“We are a civil society and order must prevail,” he said.

American elections have not traditionally been decided on foreign policy issues, unless American soldiers die abroad, but questions of law and order and domestic tranquility may be more important – particularly for the type of middle-class American voters who live in college towns or send migrants. their children in prestigious universities.

That could explain why Mr. Biden, in his remarks on Thursday, defended Americans’ freedom of speech but spent most of his time warning protesters of the consequences of their actions.

When the president finished his prepared remarks and turned to leave the room, a reporter asked whether the protests had caused him to reconsider any of his Middle East policies.

The president’s answer in one word: no.

“It certainly would not be politically wise for the president to say that he is making decisions that affect the national security of the United States based on the opinions of 19-year-old college students,” Ms. Weeks says.

There is, however, no doubt about the political realities of Mr Biden’s situation – and the possibility of escalation if ceasefire talks collapse and a bloody Israeli campaign begins in Rafah .

As college graduation season approaches, a new round of highly visible protests could be on the horizon.

In two weeks, the president is scheduled to speak at Morehouse College in Atlanta, a historically black college where administrators are already expressing concerns about campus security.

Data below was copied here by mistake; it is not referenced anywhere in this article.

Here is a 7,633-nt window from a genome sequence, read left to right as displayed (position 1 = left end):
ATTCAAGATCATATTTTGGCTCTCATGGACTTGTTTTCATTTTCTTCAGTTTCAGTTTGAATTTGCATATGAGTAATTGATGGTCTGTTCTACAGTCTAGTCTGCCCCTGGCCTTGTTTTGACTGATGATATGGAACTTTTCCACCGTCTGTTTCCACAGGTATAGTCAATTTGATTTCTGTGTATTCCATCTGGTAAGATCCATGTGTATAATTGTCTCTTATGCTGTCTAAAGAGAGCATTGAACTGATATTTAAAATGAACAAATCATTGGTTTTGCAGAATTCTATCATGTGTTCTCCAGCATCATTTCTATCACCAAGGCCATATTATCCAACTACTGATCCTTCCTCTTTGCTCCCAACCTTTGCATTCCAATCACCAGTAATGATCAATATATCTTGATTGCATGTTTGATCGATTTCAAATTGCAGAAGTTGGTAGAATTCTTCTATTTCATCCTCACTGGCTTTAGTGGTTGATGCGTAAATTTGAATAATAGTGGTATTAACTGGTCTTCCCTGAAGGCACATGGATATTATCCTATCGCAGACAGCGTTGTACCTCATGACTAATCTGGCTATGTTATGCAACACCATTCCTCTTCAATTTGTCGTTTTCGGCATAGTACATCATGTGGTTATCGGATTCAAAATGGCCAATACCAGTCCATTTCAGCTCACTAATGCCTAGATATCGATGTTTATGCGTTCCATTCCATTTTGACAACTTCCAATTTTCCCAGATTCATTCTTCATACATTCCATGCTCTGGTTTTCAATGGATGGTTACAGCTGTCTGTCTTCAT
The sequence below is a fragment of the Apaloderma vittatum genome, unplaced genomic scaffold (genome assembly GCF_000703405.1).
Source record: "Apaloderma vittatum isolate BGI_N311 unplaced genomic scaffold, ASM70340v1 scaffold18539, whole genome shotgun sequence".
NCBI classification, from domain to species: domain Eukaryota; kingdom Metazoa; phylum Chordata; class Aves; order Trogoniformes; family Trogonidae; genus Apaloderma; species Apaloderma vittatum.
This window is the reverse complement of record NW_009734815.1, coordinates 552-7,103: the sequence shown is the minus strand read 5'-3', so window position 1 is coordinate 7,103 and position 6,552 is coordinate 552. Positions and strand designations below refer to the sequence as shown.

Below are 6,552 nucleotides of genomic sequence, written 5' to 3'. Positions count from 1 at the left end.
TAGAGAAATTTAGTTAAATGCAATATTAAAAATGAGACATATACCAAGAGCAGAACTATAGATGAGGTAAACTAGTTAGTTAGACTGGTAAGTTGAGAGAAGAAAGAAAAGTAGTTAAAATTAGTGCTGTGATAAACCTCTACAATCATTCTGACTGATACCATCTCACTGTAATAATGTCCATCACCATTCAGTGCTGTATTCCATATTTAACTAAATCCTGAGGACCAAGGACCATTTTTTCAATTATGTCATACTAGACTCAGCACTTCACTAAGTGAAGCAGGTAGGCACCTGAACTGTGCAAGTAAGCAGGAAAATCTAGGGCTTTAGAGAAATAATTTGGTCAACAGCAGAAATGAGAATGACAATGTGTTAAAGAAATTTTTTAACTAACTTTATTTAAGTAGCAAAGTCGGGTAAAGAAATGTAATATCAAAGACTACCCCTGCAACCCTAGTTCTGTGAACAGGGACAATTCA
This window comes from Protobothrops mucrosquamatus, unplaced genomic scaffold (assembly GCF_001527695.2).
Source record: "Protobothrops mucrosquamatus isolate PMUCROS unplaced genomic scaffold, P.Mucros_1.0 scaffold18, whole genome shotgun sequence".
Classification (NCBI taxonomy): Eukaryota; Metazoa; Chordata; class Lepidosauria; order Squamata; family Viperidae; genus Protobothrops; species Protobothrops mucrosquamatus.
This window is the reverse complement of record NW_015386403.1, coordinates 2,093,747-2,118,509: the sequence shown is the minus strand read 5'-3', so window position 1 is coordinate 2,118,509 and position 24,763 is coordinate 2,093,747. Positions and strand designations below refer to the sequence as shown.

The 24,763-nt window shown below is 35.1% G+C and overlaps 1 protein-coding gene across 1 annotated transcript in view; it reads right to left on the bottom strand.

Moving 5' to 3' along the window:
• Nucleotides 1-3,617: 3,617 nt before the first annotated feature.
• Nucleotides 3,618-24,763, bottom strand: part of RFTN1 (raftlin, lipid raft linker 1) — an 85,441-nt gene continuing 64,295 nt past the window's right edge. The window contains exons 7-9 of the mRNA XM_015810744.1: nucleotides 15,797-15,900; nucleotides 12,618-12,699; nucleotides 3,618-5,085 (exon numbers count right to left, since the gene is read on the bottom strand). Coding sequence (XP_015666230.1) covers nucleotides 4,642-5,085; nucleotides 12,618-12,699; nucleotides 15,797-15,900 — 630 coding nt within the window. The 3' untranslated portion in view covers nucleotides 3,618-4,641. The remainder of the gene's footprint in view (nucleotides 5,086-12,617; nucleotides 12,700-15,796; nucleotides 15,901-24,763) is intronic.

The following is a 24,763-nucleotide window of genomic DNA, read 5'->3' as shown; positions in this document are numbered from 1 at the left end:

And in August, Democrats will gather in Chicago for their party convention to formally nominate Mr. Biden for president — which could become a national focus of intense protests not seen since the 1968 Democratic convention in the same city in strongest of the Vietnam War. .

A ceasefire could give the Biden White House some breathing room. But it may take the kind of permanent peace that has proven so elusive to eliminate the Gaza war as a potent political threat to the president.

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jack colman

With a penchant for words, jack began writing at an early age. As editor-in-chief of his high school newspaper, he honed his skills telling impactful stories. Smith went on to study journalism at Columbia University, where he graduated top of his class. After interning at the New York Times, jack landed a role as a news writer. Over the past decade, he has covered major events like presidential elections and natural disasters. His ability to craft compelling narratives that capture the human experience has earned him acclaim. Though writing is his passion, jack also enjoys hiking, cooking and reading historical fiction in his free time. With an eye for detail and knack for storytelling, he continues making his mark at the forefront of journalism.